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As Lowenfeld once said "It is unfortunate that the very word 'scribble' =
negative connotations for adults."
There is UNCONSCIOUS "scribbling", and then there is "scribble =
ENTER THE CLASSROOM:
An untutored performance:
We see this fourth grader sitting at her desk confronted by a 12" x 18"=20
sheet of WHITE sulfite lying on a hard unrelenting bare desk.
She has made an outline drawing with a No.2 pencil with a line
the size of a gnats eye lash that she can hardly read.
Most of the drawing lies at the bottom of this enormous space.
It is an imaginary drawing of a garden with hills behind, with an =
amount of space left for sky.
To fill this "sky" space, she takes the thin point of her =
hard colorless wax crayon, and begins to laboriously "scribble" allowing
for desk marks to burnish through this enormous space.
It takes all her energy to complete the task.
A tutored performance:
A boy stands over his work in order to make use of his whole arm and
body action. He takes a 1/4" pad of newspaper that he has prepared, and =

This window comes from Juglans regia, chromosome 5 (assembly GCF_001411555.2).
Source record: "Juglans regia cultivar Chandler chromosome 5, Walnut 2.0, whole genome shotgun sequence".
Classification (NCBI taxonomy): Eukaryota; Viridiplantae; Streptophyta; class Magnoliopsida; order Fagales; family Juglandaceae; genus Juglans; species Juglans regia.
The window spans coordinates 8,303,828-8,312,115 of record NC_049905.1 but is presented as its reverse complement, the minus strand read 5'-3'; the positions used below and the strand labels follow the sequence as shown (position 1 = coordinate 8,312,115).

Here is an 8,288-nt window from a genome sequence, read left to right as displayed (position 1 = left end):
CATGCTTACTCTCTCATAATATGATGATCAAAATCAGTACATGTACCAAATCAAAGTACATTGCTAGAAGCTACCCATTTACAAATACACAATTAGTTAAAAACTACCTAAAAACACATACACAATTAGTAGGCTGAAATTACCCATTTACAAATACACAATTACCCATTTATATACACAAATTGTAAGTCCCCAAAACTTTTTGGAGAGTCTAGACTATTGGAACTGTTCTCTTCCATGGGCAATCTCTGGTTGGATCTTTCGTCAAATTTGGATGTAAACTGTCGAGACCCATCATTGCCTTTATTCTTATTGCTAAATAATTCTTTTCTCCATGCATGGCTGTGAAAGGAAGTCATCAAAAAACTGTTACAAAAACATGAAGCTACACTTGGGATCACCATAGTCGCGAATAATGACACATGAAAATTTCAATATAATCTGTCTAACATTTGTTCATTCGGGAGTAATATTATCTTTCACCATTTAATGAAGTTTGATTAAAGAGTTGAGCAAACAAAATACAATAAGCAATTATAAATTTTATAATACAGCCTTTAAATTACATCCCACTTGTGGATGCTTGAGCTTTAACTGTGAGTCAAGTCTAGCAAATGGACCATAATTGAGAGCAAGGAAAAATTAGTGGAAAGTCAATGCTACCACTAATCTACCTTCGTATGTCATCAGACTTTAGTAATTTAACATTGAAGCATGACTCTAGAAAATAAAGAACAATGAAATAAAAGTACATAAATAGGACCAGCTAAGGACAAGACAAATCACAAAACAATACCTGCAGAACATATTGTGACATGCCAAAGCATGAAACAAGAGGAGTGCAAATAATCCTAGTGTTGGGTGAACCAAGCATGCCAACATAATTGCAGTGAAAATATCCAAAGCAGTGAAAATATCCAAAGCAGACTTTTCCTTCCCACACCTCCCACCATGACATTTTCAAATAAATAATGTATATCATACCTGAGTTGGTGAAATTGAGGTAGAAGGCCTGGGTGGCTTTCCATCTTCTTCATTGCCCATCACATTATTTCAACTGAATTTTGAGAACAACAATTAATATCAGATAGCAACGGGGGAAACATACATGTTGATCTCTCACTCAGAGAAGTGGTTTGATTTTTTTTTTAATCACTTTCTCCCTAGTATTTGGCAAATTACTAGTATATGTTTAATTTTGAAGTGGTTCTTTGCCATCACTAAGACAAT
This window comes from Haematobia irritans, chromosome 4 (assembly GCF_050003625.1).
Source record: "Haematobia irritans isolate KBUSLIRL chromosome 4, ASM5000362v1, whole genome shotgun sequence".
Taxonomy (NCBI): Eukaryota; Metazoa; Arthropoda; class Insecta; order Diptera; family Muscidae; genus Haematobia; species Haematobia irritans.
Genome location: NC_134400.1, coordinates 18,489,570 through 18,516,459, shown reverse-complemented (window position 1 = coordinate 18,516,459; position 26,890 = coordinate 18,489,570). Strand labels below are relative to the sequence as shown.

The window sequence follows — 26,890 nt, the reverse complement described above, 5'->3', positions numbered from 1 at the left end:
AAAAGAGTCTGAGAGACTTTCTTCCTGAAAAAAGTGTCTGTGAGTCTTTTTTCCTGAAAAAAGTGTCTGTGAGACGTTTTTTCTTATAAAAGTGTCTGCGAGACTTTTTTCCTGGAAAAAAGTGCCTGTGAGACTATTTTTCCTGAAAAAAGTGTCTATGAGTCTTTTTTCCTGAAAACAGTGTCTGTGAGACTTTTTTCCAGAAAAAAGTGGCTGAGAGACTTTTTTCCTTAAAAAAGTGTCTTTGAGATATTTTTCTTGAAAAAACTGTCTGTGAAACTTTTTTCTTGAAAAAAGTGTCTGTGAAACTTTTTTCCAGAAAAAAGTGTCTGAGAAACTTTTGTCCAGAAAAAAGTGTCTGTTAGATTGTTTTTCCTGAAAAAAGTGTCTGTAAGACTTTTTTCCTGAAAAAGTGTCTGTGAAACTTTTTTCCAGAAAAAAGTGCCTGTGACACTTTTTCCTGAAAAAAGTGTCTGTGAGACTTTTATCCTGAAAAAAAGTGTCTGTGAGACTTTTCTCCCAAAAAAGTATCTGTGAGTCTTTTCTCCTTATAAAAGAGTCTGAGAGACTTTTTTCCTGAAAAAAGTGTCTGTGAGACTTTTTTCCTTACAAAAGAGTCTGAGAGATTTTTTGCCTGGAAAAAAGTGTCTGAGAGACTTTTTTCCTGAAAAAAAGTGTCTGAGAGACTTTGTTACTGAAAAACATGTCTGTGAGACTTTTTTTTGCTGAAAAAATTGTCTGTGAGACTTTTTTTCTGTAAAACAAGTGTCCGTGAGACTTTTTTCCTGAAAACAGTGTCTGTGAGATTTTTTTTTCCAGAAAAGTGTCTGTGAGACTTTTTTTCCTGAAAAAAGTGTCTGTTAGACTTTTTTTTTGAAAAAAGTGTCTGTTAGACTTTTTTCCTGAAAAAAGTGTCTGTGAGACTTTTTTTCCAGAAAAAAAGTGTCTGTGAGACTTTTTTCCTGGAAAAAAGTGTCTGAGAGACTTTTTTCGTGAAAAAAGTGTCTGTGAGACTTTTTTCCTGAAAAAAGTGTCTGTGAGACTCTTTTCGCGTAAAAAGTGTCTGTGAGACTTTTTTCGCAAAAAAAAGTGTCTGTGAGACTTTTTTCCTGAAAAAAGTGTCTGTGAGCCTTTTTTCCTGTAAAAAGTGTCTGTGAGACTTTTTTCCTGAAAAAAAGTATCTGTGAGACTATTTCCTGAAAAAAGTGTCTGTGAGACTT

it under a sheet of 9" x 12" sheet of white sulfite. He has decided =
that he does
not need a larger sheet of paper for his composition.
For his assignment, using a large nib black marker, he has made a line =
he consider to be only a division of space on paper. He has made a line =
of the part of the room that he SEES containing a stand holding a =
He considers this as a SPACE DIVISION EXERCISE where he will be
filling spaces using a LIGHT and DARK PATTERN of color distribution.
He brings out his set of jumbo pastels that have all the paper stripped =
To place color into large spaces, he uses the SIDE not the TIP of the =
to MASS IN the space. Using a pad under his composition allows
the pastel to yield color easily and quickly.
Q. Which child had a teacher with visual arts training?
You would think that GETTY would allow graphics on a VISUAL ARTS site!
In the meantime SEE: http://members.tripod.com/robprod=20
I feel we would all benefit (teachers
and students alike) if we looked upon drawing in a broad sense--one that
would include learning to make marks with different tools on different
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